Rating for Style: B+
Rating for Substance: A-

 

Image Transfer

 One
Aspect Ratio1.33:1 - Full Frame
Original Aspect Ratioyes
Anamorphicno


Image Transfer Review: Pretty solid transfer, especially given the varying states of the period material; the new interviews are well shot and appear without any interference. 

Image Transfer Grade: B+

 

Audio Transfer

 LanguageRemote Access
DS 2.0Englishno


Audio Transfer Review: Unremarkable and satisfactory; not much to speak of, especially since much of the footage that Frissell shot was silent.

Audio Transfer Grade: B

 

Disc Extras

Static menu
Scene Access with 12 cues and remote access
2 Documentaries
3 Featurette(s)
Weblink/DVD-ROM Material
Packaging: AGI Media Packaging
Picture Disc
1 Disc
1-Sided disc(s)
Layers: dual

Extra Extras:
  1. Frissell's The Viking, in its entirety
Extras Review: It's the extras package that elevates this from a respectable documentary to a mini-seminar on the early days of location filmmaking, for much of Frissell's own work is included. First is Frissell'sGreat Arctic Seal Hunt (39m:25s) a documentary that certainly isn't PETA-friendly, but includes some pretty extraordinary footage, of Newfoundlanders out on a kill. The technical limits are evident—for instance, when a ship rams into an ice floe, we get a fuzzy intertitle that rapidly comes into focus, reading "CRASH!"—but the basic, man-versus-nature elements are raw and powerful. It's a silent movie, with occasional title cards; on one, the boat captain hollers at his crew, "Pull, ye sons-of-scaldys!," which, coincidentally enough, is what our editor here at dOc says to us when we're lax about turning in our reviews.

The Lure of the Labrador (13m:44s) pulses with the thrill of the earliest days of filmmaking, Frissell taking us to places heretofore unshot, unseen; perhaps best of all is The Viking (01h:12m:12s), the feature on which Frissell lost his life. Providing a preface is Sir Wilfred Grenfell, a mentor of sorts to Frissell; as predicted, the melodrama at the center of the story is pretty wooden—will Mary Jo go with Jed or Luke?—but the documentary footage that surrounds it is pretty extraordinary. Just seeing the actors on location is kind of amazing, their breath frosting up with every line; and knowing the fate of the filmmaker and those who were on board with him, the shots of the sealers have a haunted quality—which of these men died with the director? You'll also find a set (19m:47s) of outtakes from the feature, which are atmospheric and picturesque.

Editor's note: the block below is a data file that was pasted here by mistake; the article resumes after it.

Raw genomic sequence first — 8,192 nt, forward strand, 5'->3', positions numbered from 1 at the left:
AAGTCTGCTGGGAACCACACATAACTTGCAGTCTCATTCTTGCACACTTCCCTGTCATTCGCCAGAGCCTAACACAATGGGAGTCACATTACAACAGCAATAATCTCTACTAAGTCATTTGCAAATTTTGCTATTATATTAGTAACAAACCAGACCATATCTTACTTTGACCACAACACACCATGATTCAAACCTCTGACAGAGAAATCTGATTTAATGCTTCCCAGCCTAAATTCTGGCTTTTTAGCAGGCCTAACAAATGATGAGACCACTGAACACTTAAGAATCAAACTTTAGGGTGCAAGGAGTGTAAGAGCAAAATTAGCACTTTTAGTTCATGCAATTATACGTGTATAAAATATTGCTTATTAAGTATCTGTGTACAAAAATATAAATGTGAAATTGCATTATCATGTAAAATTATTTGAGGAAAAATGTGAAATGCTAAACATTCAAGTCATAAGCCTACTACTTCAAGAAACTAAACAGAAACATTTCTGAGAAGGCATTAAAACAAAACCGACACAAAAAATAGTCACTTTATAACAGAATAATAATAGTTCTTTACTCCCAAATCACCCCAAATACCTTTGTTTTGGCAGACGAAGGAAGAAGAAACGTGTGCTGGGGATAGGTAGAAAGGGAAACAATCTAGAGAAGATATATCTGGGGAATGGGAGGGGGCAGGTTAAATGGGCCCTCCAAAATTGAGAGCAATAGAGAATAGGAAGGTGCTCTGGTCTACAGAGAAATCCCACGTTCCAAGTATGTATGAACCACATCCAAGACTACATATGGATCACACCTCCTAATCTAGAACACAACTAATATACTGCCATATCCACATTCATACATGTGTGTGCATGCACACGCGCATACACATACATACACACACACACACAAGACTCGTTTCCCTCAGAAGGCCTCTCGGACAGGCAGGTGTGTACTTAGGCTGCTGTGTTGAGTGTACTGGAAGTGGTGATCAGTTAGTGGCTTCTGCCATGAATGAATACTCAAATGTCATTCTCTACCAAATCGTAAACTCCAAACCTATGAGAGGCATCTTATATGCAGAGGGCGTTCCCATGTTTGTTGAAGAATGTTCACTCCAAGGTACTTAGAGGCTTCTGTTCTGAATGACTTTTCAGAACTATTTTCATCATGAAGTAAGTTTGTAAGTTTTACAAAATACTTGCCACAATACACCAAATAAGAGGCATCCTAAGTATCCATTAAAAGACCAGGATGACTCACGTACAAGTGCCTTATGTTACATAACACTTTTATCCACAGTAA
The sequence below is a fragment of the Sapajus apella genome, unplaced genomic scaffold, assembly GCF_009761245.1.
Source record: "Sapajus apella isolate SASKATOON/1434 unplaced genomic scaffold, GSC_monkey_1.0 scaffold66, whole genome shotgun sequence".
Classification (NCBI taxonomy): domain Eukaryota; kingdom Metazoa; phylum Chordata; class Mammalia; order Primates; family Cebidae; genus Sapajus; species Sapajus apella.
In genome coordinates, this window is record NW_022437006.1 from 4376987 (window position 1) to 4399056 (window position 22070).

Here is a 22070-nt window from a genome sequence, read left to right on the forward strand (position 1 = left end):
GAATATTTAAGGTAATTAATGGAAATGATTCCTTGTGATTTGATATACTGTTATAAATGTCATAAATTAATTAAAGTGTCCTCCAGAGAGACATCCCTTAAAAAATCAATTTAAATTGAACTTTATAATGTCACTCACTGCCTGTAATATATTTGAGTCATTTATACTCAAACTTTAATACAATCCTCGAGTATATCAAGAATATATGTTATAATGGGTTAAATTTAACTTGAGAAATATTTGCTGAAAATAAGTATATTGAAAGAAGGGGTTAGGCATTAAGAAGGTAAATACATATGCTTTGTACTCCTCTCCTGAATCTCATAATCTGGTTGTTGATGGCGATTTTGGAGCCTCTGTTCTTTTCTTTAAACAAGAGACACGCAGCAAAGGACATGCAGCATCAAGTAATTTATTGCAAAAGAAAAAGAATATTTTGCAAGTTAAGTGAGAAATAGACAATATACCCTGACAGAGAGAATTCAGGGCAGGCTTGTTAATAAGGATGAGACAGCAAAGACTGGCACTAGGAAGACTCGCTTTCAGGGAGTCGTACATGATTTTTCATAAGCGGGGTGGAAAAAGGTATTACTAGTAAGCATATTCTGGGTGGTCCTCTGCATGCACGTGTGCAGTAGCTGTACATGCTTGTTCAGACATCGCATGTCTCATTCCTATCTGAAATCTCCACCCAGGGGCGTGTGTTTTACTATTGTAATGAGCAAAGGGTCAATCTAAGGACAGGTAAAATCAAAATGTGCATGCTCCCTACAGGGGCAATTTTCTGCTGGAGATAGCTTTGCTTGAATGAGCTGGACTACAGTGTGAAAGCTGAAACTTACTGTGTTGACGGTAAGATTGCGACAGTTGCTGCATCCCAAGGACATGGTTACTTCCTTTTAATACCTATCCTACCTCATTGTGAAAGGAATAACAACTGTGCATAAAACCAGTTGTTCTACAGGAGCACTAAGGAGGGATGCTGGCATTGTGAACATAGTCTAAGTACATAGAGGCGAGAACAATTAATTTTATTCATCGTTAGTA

There are stills galleries for both The Lure of the Labrador (04m:29s) and The Viking (02m:35s), the latter of which includes publicity materials for the movie, and news accounts of the disaster at sea; and another gallery (02m:32) of Frissell family snapshots. Pop the disc into your computer, and you can open up the White Thunder press kit, a PDF file.

Extras Grade: A

 

Final Comments

The life of Varick Frissell was full of storybook elements: privilege, a thirst for adventure, a challenge to nature, a tragic end. This documentary provides a cogent, brief overview of the man and his brief times, and the voluminous package of extras offers an opportunity to see the work of the man first hand, and to see how his daring inspired and influenced generations of documentarians. Fascinating stuff, well presented and produced.